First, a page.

As we have seen before, Shelter have been supporting discrimination claims under the Equality Act 2010 against letting agents who operate a ‘No DSS’ policy (meaning a refusal to even consider people claiming housing related benefits – who are often employed – as applicants for tenancies. The DSS ceased to exist in 2001, which suggests how longstanding this issue is). These claims all settled out of court. Now a claim has gone to judgment.
The anonymised order and reasons is here. The claimant had been a tenant for many years, with no problems and good references. She is a single mother with a disability, who was employed. She was searching for a new tenancy and contacted the defendant letting agents, only to receive an email stating that for years the agents “have had a policy of not accepting housing benefit tenants”.
The claimant, with Shelter acting, then brought the present claim for sex discrimination and disability discrimination under sections 19 and 29 Equality Act 2010 and for a declaration in the County Court.
For once the defendant agents did not settle. However, it appears that they had a change of mind, possibly on the advice of counsel, as what was apparently a case management hearing was turned into a final hearing at the request of both parties and, as the order records, terms were agreed by the parties. However, as well as ordering the agent to pay damages of £3500 and costs, the District Judge also went on to make a declaration as sought and to give reasons.
The declaration is that
The Defendant’s former policy of rejecting tenancy applications because the applicant is in receipt of Housing Benefit was unlawfully indirectly discriminatory on the grounds of sex and disability contrary to sections 19 and 29 of the Equality Act 2010.
The reasons record that:
a No DSS policy puts or would put women at a particular disadvantage. 53.1% of female single-adult households renting privately claim Housing Benefit compared to 34% of male single- adult households. When households with couples are included, 18.8% of women renting privately claim Housing Benefit compared to 12.4% of men. This means that, in the private rented sector, using whichever of the two analyses set out above, women are more than 1.5 times as likely to rely on Housing Benefit, and thus be excluded by a No DSS policy, than men.
And in relation to disability
a No DSS policy puts or would put persons who are disabled at a particular disadvantage. 44.6% of households who claim DLA or SDA claim Housing Benefit compared to 15.1% of households who do not claim DLA or SDA. This means that, in the private rented sector, disabled households are almost three times as likely to rely on Housing Benefit, and thus be excluded by a No DSS policy, than non- disabled households.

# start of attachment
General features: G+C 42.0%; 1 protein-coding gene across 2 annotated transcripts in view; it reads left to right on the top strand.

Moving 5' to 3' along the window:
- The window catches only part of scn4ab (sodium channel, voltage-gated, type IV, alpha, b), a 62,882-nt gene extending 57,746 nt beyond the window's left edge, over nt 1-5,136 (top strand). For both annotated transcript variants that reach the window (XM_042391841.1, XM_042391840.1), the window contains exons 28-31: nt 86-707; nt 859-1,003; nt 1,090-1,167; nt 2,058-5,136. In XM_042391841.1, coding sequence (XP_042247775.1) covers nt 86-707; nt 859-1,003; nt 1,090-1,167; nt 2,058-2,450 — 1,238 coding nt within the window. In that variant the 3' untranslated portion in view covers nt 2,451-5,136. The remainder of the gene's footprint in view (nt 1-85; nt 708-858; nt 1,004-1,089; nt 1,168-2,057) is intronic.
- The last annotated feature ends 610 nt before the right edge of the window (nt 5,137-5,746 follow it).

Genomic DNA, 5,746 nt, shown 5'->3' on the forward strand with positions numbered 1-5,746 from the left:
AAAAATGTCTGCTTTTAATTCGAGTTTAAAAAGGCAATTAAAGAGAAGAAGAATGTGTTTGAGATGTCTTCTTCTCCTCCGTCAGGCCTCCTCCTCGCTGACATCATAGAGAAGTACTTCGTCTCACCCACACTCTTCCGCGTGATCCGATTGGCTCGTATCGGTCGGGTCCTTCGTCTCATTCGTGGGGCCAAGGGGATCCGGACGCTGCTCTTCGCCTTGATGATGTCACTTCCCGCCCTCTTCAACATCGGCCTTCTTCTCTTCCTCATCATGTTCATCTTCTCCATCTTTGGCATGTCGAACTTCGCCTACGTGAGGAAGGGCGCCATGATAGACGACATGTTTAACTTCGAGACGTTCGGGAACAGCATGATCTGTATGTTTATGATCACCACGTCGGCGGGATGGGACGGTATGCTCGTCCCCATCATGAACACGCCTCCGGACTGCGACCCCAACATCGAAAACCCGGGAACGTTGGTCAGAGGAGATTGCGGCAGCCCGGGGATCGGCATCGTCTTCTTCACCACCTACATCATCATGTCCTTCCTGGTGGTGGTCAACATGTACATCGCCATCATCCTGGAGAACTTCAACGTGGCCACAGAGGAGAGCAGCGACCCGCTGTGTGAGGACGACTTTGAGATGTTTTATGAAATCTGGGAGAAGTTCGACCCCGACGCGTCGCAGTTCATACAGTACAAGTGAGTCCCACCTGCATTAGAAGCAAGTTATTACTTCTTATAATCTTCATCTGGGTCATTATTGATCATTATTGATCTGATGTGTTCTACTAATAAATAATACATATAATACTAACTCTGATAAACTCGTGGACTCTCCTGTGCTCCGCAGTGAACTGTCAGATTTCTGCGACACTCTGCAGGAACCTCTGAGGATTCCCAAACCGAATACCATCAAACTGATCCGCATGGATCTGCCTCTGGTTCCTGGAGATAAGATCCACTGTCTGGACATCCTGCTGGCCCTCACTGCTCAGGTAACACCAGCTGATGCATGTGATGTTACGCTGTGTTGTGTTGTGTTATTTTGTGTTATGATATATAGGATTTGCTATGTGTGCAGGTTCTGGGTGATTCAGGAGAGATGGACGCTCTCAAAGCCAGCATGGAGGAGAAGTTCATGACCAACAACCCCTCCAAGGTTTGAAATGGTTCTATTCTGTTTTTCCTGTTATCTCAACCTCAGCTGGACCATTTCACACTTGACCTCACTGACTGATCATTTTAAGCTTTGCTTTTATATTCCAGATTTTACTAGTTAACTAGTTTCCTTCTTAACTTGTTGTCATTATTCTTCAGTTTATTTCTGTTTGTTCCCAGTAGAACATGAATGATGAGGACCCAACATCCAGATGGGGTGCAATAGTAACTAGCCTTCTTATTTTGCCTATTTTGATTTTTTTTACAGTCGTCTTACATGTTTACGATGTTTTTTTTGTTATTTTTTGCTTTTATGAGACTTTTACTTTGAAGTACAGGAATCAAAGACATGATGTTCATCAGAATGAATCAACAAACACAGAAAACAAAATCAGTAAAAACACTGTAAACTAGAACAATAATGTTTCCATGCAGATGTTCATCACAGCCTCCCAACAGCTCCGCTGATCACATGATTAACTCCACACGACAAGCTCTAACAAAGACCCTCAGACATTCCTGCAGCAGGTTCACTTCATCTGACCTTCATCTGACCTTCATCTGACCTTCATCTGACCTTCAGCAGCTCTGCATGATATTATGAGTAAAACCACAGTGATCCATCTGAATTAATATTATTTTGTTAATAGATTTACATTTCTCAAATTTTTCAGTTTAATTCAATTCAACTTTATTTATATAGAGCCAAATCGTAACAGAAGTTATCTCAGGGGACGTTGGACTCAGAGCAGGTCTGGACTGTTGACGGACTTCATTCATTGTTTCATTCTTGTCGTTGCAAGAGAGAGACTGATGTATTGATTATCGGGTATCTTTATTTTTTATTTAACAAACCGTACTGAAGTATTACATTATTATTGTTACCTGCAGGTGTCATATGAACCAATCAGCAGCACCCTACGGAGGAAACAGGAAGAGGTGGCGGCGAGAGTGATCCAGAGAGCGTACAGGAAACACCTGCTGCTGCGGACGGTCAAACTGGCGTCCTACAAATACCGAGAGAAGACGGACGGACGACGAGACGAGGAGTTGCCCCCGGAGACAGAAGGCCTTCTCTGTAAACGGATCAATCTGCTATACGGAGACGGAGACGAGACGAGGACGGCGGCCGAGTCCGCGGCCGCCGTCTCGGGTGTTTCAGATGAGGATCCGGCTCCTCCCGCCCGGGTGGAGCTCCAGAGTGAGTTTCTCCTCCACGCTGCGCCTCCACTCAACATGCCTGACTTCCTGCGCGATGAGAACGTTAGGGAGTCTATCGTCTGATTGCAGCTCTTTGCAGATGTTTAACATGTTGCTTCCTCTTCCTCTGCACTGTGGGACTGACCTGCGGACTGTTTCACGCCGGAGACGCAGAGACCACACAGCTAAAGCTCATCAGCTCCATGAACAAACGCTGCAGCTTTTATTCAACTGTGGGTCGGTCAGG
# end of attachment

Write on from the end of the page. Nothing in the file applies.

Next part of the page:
A policy of ‘No DSS’ would therefore have an increased impact on women and on people with a disability. This amounted to indirect discrimination under section 19 Equality Act 2010.
What does this mean?
Well, it is a declaration by a court that a ‘No DSS’ policy is unlawful as it is indirectly discriminatory. This is a first.
It is, we must note, a county court judgment, and so not binding on other courts. However, in the absence of a defence under s.19(2)(d) Equality Act 2010, that the discriminatory practice is “a proportionate means of achieving a legitimate aim”, it would seem likely that other courts would reach the same conclusion. No such defence was maintained in this claim (and for letting agents at least, it is hard to imagine what one might look like). I do not think it would be a defence for a letting agent to say the policy was at the request of the landlord(s).
What it means is that a blanket policy of refusing potential tenants who claim housing benefit is unlawful. What it does not mean is that potential tenants who claim housing benefit can’t be refused.
In principle, the same should apply to landlords, as well as letting agents. However, it may be that some landlords may have a s.19(2)(d) defence, for example, that their mortgage agreement has a condition of no letting to housing benefit claimants. Most of the bigger lenders have changed their policies on this, but there will still be some lenders and historic mortgages with those conditions.
What this doesn’t mean, alas, is that housing will be any more affordable. It should mean that housing benefit claimants have the opportunity to be considered for a tenancy on their own circumstances, rather than rejected straight away under a blanket policy.
Thank to Rose Arnall of Shelter for the copy of the Order and Reasons. She has been pursuing this issue for years.